Kiringul (Korean: 기린굴; "Kirin's Grotto") is a cave in North Korea said to have been the home of the kirin, a mythological chimeric beast that was reputedly ridden by King Dongmyeong of Goguryeo in the 1st century BC. In November 2012 the state-owned Korean Central News Agency reported that the site had been discovered in Moran Hill near the North Korean capital, Pyongyang. The North Korean government claims that the discovery proves that Pyongyang is the historic capital of Korea. Analysts outside North Korea have put the announcement in the context of long-running North Korean attempts to link the country's regime with the ancient Korean kings, and so position it as the legitimate heir to the legacy of Goguryeo.

Kiringul is purportedly located near the Yongmyong Temple in Pyongyang (pictured in the 1930s)
Korean name
Revised RomanizationGiringul


On 29 November 2012 the North Korean state-owned Korean Central News Agency reported that archaeologists "recently reconfirmed a lair of the unicorn rode [sic] by King Tongmyong, founder of the Koguryŏ [Goguryeo] Kingdom (BC 277-AD 668)."[1][2] The discovery was said to have been made by the History Institute of the DPRK Academy of Social Sciences at Moran Hill, Pyongyang, only 200 metres (660 ft) from the Yongmyong Temple.[1][3] According to the report, the words "Unicorn Lair" were found carved on a rock at the site.[2] The inscription is believed to date back to the period of the kingdom of Goguryeo (918-1392).[1] The report also states this "proves that Pyongyang was a capital city of Ancient Korea".[3]

Reaction and analysisEdit

A kirin in Beijing – a mythological creature which has often been referred to as the "Chinese unicorn"

The report attracted widespread international coverage for the apparently bizarre nature of the claim to have found a "unicorn lair", but subsequent reports suggested that the Korean terminology had been mistranslated. The original Korean-language report referred not to a unicorn but to a kirin (or qilin), a mythological chimera-like beast with "the body of a deer, the tail of a cow, hooves and a mane", as well as a single horn on its head. The creature was said to have been King Dongmyeong's favourite means of transport. The place in question is called Kiringul or "Kirin's Grotto". Despite the name, it was not literally supposed to have been a place where kirins lived, but was instead a mythical name akin to the Giant's Causeway in Northern Ireland.[4]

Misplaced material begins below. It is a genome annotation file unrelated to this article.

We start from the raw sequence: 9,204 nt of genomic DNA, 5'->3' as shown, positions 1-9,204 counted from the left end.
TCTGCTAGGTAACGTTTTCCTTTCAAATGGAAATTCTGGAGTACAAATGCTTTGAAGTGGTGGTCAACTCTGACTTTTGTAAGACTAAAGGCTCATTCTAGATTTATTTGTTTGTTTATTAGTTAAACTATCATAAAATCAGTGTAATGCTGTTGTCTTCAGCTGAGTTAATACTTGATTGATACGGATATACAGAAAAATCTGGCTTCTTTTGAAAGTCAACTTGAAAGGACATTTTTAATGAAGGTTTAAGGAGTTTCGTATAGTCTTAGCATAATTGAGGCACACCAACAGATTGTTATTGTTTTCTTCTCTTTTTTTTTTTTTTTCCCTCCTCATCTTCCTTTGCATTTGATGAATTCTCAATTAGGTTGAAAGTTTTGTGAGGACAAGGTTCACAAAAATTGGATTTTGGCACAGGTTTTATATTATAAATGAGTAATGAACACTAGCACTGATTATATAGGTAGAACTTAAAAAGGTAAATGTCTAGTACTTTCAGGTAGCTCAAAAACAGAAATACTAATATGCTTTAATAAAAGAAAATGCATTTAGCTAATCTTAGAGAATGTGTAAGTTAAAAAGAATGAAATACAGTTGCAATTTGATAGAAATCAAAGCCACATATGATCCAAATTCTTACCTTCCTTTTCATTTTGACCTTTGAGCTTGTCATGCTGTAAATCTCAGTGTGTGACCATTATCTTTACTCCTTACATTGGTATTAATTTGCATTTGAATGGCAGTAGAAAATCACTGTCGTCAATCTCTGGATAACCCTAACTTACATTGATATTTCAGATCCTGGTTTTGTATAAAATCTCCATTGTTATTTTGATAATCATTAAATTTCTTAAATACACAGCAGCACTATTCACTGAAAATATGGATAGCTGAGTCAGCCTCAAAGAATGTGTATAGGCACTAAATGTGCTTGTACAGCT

A report on io9 noted that Kiringul had never actually been lost in the first place. An artificial tunnel in Pyongyang was described by researcher Jeon Kwan Su in a 2009 article, "Kiringul sinhwa yŏngu" (Study of the Kiringul Myth), published in the Korean journal Tongpang Hakji. The 2012 North Korean report was ambiguous about whether the "discovery" was of the cave itself, of an older inscription marking its location, or simply of the previously described site of Kiringul. It is not even clear whether the ancient capital of Goguryeo was located at Pyongyang in the first place.[5]

Commentators pointed out that there was a substantial element of propaganda in the North Korean announcement. As Korea researcher Sixiang Wang notes, "The Kirin was supposed to appear to wise rulers. North Korean officials may have been hoping to secure Pyongyang's connection to the ancient kingdom of Goguryeo, while creating an association between their own leader, Kim Jong-un, and the larger-than-life rulers of old."[4] A professor of Korean studies at Tufts University referred to the discovery as "symbolic", and said the people of North Korea would accept it more as a morale "boost". The association of the new North Korean leader Kim Jong-un with the ancient kingdom would give him "the legitimacy he lacks".[6]

Foreign Policy also noted the efforts of the North Korean regime to associate its leaders with ancient Korean kings, such as reconstructing King Dongmyeong's mausoleum and running propaganda stories linking Kim Jong-un with Goguryeo traditions. The North Korean government has also utilised its propaganda claims to the legacy of Goguryeo to score points against China and Japan, its traditional rivals, over territorial and political disputes with those countries.[7]

See alsoEdit


  1. ^ a b c "Lair of King Tongmyong's Unicorn Reconfirmed in DPRK". Lair of King Tongmyong's Unicorn Reconfirmed in DPRK. Korea News Service. November 29, 2012. Archived from the original on 3 December 2012. Retrieved 19 December 2012.
  2. ^ a b Quinn, Ben (30 November 2012). "Unicorn lair 'discovered' in North Korea". The Guardian. Retrieved 4 December 2012.
  3. ^ a b Koebler, Jason (30 November 2012). "North Korea Says It's Found a 'Unicorn Lair'". US News. Retrieved 4 December 2012.
  4. ^ a b Pidd, Helen (5 December 2012). "Unicorn lair 'discovery' blamed partly on mistranslation". The Guardian.
  5. ^ Davis, Lauren (1 December 2012). "No, the North Korean government did not claim it found evidence of unicorns". io9.
  6. ^ Pappas, Staphanie (4 December 2012). "The real story of North Korea's unicorn lair". Fox News. Retrieved 4 December 2012.
  7. ^ Fish, Isaac Stone; Cathcart, Adam (27 December 2012). "North Korea Does Not Believe in Unicorns". Foreign Policy.